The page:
Treston Harris stated that the officer did not confiscate
anything from him nor was he locked up in the dining hall,
but the officers came to the cell later and locked him up.
The video does show that Officer McKenzie left the dining
hall without Harris, but the Serious Incident Report
indicated that Officer McKenzie took the pieces of the weapon
to Operations for placement in the Contraband box, and not
that he escorted Harris to segregation unit. It is unlikely
that the officer would carry the weapon to the segregation
unit, thus it makes sense that Harris was taken by someone
else. Hearing Officer finds that Harris did pick up the
pieces of the object that was used to assault another inmate
and did possess the remains of the weapon.
(Id. at 12).
appealed Maddox's decision and sanctions to Frank Bishop,
Warden of NBCI (“Warden Bishop”), arguing that
Maddox refused to call Sgt. Forney as a witness and that her
decision was unsupported by any evidence. (Compl. Ex. A at 1,
ECF No. 1-1). On April 22, 2015, Warden Bishop affirmed
Maddox's guilty findings but reduced Harris's
segregation period from 110 to ninety days and reduced his
good conduct credit revocation from 110 to thirty credits.
(Compl. Exs. B-C, ECF Nos. 1-2, 1-3). Warden Bishop imposed a
forty-five-day cell restriction. (Id.). On May 21,
2015, Harris appealed to the Inmate Grievance Office
(“IGO”), arguing that Maddox violated his
procedural due process rights. (Compl. Ex. D at 1-2, ECF No.
1-4). The IGO scheduled a hearing on Harris's appeal for
August 5, 2015. (Compl. Ex. E, ECF No. 1-5).
August 4, 2015, a day before the scheduled hearing was to
take place, Patricia Goins-Johnson, the Department of Public
Safety and Correctional Services'(“DPSCS”)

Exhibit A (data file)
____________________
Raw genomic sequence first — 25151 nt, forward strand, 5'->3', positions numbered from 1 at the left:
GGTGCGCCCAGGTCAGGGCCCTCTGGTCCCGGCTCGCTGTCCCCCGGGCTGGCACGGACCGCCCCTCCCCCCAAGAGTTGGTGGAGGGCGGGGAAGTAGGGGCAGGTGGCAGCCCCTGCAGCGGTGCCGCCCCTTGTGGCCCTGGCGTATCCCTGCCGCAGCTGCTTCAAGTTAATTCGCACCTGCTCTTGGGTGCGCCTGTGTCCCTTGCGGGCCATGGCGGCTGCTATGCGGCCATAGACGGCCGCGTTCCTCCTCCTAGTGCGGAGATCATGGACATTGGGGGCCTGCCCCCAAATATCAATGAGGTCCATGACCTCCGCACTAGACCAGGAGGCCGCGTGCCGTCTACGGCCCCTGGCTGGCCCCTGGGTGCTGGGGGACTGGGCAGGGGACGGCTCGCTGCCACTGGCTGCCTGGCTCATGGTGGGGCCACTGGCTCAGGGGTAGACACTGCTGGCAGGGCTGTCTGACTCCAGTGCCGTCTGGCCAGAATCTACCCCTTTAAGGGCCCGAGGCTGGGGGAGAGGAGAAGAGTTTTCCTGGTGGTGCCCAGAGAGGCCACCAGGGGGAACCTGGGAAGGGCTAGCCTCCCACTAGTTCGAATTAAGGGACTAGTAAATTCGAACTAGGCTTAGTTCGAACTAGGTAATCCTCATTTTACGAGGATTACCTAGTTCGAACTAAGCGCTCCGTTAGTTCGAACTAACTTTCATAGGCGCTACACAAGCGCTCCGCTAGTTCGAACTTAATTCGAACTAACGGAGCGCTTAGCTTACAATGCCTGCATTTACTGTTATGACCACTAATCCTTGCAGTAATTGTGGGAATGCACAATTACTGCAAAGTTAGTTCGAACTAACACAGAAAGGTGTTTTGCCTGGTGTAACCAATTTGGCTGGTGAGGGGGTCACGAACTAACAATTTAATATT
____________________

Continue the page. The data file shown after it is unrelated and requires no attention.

Executive Director of Field Services, sent a memorandum to
Warden Bishop reversing Harris's convictions and vacating
the sanctions imposed, including the forty-five-day cell
restriction. (Compl. Ex. I, ECF No. 1-9). Goins-Johnson
indicated that the video of the incident did not show Officer
McKenzie confronting Harris or recovering a weapon.
(Id.). She acknowledged that Harris returned to his
cell and that Maddox did not “sufficiently
resolve” the discrepancies between Officer
McKenzie's report and what was depicted on the video.
the IGO hearing the following day, counsel for the DOC moved
to dismiss Harris's grievance as moot based on
Goins-Johnson's decision. (Compl. Ex. J at 7-10, ECF No.
1-10). The Administrative Law Judge (“ALJ”)
granted that motion. (Id. at 10; Compl. Ex. K at 6,
ECF No. 1-11). Thereafter, Harris appealed the ALJ's
decision to the Circuit Court for Allegany County, Maryland,
(Compl. Ex. M at 1-3, ECF No. 1-13), which affirmed the
ALJ's dismissal of Harris's grievance, (Compl. Ex. V,
ECF No. 1-22).
March 6, 2018, Harris sued Maddox under 42 U.S.C. § 1983
(2018), alleging that she wrongfully convicted him of false
charges following his formal disciplinary hearing on March
31, 2015. (Compl. at 6). According to Harris, Maddox denied
him the right to present exculpatory evidence, failed to
properly conduct the hearing, exhibited bias, and decided his
case arbitrarily. (Id. at 6-7). As a result, Harris
asserts, he was wrongfully forced to endure ninety days in
disciplinary segregation, where his outdoor recreation time
was limited; he was denied visitation privileges; and he lost
access to the telephone, commissary, library, religious
services, cognitive activities, and electronics.
(Id. at 7-9). Harris avers that Maddox violated his
procedural due process rights and that the sanction she
imposed deprived him of a liberty interest. (Id.).
Harris seeks compensatory and punitive damages. (Id.
August 20, 2018, Maddox filed a Motion to Dismiss or, in the
Alternative, Motion for Summary Judgment. (ECF No. 21).
Harris filed an Opposition on September 17, 2018. (ECF No.
23). To ...